“I first heard of the Sejarah Melayu, otherwise the MALAY ANNALS. The book store was small, with limited facilities, but a curious cross-section of the flimsy, popular magazines and the intellectual. I asked about a story of the area, and the clerk seemed either not to understand or did not wish to reveal his ignorance, but a very tall, very thin man with very black aquiline features mentioned the Sejarah Melayu. He also assured me it was difficult to obtain. A few minutes of discussion found us in a coffee house where we spent the afternoon. The young man was something of a scholar, a Moslem, but one of wide-ranging interests, and he was as I was, lonely for talk of books, writers, and ideas. He had attempted school in India and later in Singapore, and now held some sort of government job in Sumatra, but he was a young man of ideas isolated from others of his kind. He spoke excellent English with a peculiar accent and he explained about the SEJARAH MELAYU. It was a sort of history, a book that had grown from a king list, probably by adding actual historical fact along with folk tales known of the various kings, maharajahs, sultans, etc. beginning with the installation of Seri Turi Buana, said to be a descendant of Alexander the Great, in 1179. . . . The following day I had to return to my duties aboard ship, my brief leave being over. There followed some hours of chipping rust, spotting it with red lead and then repainting with the ship's colors. I managed to get ashore one more time, in the evening, and was taken to my friend's home where he showed me, proudly his small collection of European books. It was then I discovered that he read German and French as well as English. We dined there quietly, with his family about, seemingly charmed and somewhat awed by their strange visitor. They all seemed cut from the same mold, slender, dark people with large, slow moving eyes and gentle voices.”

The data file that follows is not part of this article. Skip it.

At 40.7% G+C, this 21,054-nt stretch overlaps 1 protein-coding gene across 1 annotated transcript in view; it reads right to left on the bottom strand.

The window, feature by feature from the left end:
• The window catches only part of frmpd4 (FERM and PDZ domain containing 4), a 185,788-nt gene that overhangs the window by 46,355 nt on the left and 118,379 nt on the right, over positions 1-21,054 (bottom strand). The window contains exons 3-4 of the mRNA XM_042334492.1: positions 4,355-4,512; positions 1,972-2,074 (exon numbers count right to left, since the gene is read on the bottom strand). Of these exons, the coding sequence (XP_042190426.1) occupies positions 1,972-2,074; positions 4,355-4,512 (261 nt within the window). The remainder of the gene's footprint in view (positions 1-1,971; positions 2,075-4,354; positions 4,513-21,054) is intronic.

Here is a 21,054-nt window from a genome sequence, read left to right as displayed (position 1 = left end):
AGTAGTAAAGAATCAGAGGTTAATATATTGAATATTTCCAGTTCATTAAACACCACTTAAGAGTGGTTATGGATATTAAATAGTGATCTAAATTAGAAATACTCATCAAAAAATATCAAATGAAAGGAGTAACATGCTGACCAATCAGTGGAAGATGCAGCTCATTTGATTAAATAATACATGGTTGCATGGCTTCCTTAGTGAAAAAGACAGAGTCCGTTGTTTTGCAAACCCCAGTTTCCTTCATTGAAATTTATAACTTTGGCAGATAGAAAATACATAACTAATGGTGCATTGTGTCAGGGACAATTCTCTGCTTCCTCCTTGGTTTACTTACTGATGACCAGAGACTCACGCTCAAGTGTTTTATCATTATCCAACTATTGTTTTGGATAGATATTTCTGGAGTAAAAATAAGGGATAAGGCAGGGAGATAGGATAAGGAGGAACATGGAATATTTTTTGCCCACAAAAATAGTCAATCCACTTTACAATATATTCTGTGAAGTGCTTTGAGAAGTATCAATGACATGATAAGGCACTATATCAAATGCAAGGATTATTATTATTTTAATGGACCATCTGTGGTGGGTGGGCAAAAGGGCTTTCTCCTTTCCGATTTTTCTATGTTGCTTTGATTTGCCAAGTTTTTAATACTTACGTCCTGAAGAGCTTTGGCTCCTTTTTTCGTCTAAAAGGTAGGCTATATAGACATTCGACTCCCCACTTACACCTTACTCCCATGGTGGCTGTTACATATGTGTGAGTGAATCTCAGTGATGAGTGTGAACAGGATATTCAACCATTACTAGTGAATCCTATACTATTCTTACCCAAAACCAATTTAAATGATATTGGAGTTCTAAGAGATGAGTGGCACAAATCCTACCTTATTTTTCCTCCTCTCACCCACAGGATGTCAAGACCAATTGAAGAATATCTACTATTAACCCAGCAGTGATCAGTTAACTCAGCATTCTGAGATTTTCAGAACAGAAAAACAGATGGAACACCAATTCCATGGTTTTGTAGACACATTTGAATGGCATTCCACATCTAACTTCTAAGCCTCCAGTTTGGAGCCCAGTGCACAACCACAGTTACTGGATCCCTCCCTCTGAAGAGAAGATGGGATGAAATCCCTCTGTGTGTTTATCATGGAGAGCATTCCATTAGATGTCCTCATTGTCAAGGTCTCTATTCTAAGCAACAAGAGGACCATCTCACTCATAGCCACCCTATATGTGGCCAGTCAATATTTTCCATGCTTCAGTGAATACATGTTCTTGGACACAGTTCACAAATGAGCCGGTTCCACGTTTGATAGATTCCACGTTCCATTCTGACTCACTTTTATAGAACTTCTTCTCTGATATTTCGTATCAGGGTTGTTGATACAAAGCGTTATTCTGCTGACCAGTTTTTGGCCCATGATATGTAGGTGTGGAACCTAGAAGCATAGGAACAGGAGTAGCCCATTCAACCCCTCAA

From there they crossed the strait to the Malay side, visiting Penang and making the slow journey up river to Port Swettenham near Kuala Lumpur. Soon they would be heading west, bound for Arabia and Egypt. (MAP)